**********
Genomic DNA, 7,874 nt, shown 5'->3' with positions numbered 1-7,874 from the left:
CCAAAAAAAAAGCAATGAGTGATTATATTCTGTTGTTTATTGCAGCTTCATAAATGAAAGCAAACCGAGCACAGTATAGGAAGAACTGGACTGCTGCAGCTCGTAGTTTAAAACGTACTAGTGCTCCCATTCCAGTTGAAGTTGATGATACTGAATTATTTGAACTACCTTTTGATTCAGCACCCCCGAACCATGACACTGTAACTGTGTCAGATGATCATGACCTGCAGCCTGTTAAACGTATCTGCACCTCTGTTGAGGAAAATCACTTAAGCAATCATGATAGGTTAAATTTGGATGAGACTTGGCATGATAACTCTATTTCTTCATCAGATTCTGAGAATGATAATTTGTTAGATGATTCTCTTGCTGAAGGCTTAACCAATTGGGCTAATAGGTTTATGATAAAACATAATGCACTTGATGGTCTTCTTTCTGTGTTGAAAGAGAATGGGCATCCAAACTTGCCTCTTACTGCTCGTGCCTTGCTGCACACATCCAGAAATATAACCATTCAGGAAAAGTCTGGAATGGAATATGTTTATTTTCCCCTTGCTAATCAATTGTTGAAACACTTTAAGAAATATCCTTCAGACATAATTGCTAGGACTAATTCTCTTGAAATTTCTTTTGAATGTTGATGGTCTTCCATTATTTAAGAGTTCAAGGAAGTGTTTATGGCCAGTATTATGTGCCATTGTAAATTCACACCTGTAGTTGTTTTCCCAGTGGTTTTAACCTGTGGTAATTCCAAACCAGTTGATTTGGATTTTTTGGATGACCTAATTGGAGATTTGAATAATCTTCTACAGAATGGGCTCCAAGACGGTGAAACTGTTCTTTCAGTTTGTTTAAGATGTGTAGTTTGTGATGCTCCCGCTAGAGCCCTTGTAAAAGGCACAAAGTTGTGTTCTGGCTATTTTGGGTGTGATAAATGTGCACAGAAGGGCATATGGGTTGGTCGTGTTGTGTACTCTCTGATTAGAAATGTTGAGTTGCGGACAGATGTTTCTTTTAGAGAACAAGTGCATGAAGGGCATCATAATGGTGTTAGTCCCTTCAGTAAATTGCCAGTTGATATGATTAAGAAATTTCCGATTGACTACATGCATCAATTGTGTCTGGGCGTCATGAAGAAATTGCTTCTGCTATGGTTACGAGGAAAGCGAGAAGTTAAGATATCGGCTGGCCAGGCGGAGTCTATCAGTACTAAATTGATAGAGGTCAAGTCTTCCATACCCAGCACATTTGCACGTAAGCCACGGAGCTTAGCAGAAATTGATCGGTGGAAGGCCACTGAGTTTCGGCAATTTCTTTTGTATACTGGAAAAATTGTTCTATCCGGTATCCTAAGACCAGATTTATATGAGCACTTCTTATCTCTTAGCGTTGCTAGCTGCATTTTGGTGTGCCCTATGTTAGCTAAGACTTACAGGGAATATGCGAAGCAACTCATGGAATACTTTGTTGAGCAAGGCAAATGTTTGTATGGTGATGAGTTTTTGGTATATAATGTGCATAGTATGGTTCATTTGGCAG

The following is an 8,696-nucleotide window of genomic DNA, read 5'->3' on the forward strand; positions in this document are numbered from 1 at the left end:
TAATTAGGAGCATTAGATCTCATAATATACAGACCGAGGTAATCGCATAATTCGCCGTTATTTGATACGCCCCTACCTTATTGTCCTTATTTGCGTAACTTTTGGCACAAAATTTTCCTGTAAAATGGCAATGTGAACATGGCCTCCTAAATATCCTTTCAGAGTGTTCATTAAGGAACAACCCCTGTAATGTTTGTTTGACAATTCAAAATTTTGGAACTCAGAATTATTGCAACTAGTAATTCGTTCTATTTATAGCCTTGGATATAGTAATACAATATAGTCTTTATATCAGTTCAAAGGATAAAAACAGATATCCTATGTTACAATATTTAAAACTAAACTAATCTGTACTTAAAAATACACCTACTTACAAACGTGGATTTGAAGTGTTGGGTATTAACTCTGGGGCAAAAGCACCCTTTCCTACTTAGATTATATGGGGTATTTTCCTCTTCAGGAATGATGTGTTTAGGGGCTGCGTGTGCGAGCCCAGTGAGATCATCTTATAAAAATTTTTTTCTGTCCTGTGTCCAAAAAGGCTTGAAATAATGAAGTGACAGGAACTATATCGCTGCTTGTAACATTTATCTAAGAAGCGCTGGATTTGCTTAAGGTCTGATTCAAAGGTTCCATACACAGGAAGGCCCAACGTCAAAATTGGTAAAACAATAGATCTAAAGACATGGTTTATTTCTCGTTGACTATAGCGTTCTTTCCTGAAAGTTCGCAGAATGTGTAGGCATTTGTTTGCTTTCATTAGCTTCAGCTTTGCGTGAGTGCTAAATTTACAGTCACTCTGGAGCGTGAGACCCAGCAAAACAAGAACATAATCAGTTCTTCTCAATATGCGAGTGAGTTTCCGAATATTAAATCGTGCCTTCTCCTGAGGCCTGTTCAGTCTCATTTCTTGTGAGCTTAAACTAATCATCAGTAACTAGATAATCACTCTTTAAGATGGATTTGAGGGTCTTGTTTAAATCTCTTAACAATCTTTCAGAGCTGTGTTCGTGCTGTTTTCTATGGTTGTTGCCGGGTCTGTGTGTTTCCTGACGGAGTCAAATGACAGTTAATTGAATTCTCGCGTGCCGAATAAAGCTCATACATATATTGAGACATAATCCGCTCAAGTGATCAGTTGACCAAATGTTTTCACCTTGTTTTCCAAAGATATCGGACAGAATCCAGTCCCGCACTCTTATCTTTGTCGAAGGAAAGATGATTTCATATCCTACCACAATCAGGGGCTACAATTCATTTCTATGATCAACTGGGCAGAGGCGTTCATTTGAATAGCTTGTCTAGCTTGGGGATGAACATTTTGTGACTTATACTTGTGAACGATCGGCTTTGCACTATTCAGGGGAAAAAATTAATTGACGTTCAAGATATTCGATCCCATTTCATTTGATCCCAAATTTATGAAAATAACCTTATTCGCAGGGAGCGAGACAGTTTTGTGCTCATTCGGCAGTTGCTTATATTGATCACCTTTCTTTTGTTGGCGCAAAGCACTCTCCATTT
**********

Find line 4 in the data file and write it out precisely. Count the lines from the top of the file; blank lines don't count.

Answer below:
TAATTAGGAGCATTAGATCTCATAATATACAGACCGAGGTAATCGCATAATTCGCCGTTATTTGATACGCCCCTACCTTATTGTCCTTATTTGCGTAACTTTTGGCACAAAATTTTCCTGTAAAATGGCAATGTGAACATGGCCTCCTAAATATCCTTTCAGAGTGTTCATTAAGGAACAACCCCTGTAATGTTTGTTTGACAATTCAAAATTTTGGAACTCAGAATTATTGCAACTAGTAATTCGTTCTATTTATAGCCTTGGATATAGTAATACAATATAGTCTTTATATCAGTTCAAAGGATAAAAACAGATATCCTATGTTACAATATTTAAAACTAAACTAATCTGTACTTAAAAATACACCTACTTACAAACGTGGATTTGAAGTGTTGGGTATTAACTCTGGGGCAAAAGCACCCTTTCCTACTTAGATTATATGGGGTATTTTCCTCTTCAGGAATGATGTGTTTAGGGGCTGCGTGTGCGAGCCCAGTGAGATCATCTTATAAAAATTTTTTTCTGTCCTGTGTCCAAAAAGGCTTGAAATAATGAAGTGACAGGAACTATATCGCTGCTTGTAACATTTATCTAAGAAGCGCTGGATTTGCTTAAGGTCTGATTCAAAGGTTCCATACACAGGAAGGCCCAACGTCAAAATTGGTAAAACAATAGATCTAAAGACATGGTTTATTTCTCGTTGACTATAGCGTTCTTTCCTGAAAGTTCGCAGAATGTGTAGGCATTTGTTTGCTTTCATTAGCTTCAGCTTTGCGTGAGTGCTAAATTTACAGTCACTCTGGAGCGTGAGACCCAGCAAAACAAGAACATAATCAGTTCTTCTCAATATGCGAGTGAGTTTCCGAATATTAAATCGTGCCTTCTCCTGAGGCCTGTTCAGTCTCATTTCTTGTGAGCTTAAACTAATCATCAGTAACTAGATAATCACTCTTTAAGATGGATTTGAGGGTCTTGTTTAAATCTCTTAACAATCTTTCAGAGCTGTGTTCGTGCTGTTTTCTATGGTTGTTGCCGGGTCTGTGTGTTTCCTGACGGAGTCAAATGACAGTTAATTGAATTCTCGCGTGCCGAATAAAGCTCATACATATATTGAGACATAATCCGCTCAAGTGATCAGTTGACCAAATGTTTTCACCTTGTTTTCCAAAGATATCGGACAGAATCCAGTCCCGCACTCTTATCTTTGTCGAAGGAAAGATGATTTCATATCCTACCACAATCAGGGGCTACAATTCATTTCTATGATCAACTGGGCAGAGGCGTTCATTTGAATAGCTTGTCTAGCTTGGGGATGAACATTTTGTGACTTATACTTGTGAACGATCGGCTTTGCACTATTCAGGGGAAAAAATTAATTGACGTTCAAGATATTCGATCCCATTTCATTTGATCCCAAATTTATGAAAATAACCTTATTCGCAGGGAGCGAGACAGTTTTGTGCTCATTCGGCAGTTGCTTATATTGATCACCTTTCTTTTGTTGGCGCAAAGCACTCTCCATTT